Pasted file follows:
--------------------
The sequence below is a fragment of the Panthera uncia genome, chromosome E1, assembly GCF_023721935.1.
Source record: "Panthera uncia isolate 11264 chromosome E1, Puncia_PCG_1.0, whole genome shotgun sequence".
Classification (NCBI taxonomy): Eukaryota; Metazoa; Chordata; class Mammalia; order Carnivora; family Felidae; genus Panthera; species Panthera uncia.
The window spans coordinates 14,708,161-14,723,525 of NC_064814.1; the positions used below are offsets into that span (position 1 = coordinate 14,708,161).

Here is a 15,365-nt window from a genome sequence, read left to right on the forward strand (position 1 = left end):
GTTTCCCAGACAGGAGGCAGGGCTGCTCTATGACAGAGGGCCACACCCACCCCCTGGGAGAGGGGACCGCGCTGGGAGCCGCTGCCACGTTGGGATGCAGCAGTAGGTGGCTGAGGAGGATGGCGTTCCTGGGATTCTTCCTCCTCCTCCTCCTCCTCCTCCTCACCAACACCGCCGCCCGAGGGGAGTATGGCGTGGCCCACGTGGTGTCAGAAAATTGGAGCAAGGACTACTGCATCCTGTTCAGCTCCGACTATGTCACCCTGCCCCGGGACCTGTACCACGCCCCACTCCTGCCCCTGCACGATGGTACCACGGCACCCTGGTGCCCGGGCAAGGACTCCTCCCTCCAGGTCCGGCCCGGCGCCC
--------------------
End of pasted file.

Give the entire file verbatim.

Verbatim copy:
The sequence below is a fragment of the Panthera uncia genome, chromosome E1, assembly GCF_023721935.1.
Source record: "Panthera uncia isolate 11264 chromosome E1, Puncia_PCG_1.0, whole genome shotgun sequence".
Classification (NCBI taxonomy): Eukaryota; Metazoa; Chordata; class Mammalia; order Carnivora; family Felidae; genus Panthera; species Panthera uncia.
The window spans coordinates 14,708,161-14,723,525 of NC_064814.1; the positions used below are offsets into that span (position 1 = coordinate 14,708,161).

Here is a 15,365-nt window from a genome sequence, read left to right on the forward strand (position 1 = left end):
GTTTCCCAGACAGGAGGCAGGGCTGCTCTATGACAGAGGGCCACACCCACCCCCTGGGAGAGGGGACCGCGCTGGGAGCCGCTGCCACGTTGGGATGCAGCAGTAGGTGGCTGAGGAGGATGGCGTTCCTGGGATTCTTCCTCCTCCTCCTCCTCCTCCTCCTCACCAACACCGCCGCCCGAGGGGAGTATGGCGTGGCCCACGTGGTGTCAGAAAATTGGAGCAAGGACTACTGCATCCTGTTCAGCTCCGACTATGTCACCCTGCCCCGGGACCTGTACCACGCCCCACTCCTGCCCCTGCACGATGGTACCACGGCACCCTGGTGCCCGGGCAAGGACTCCTCCCTCCAGGTCCGGCCCGGCGCCC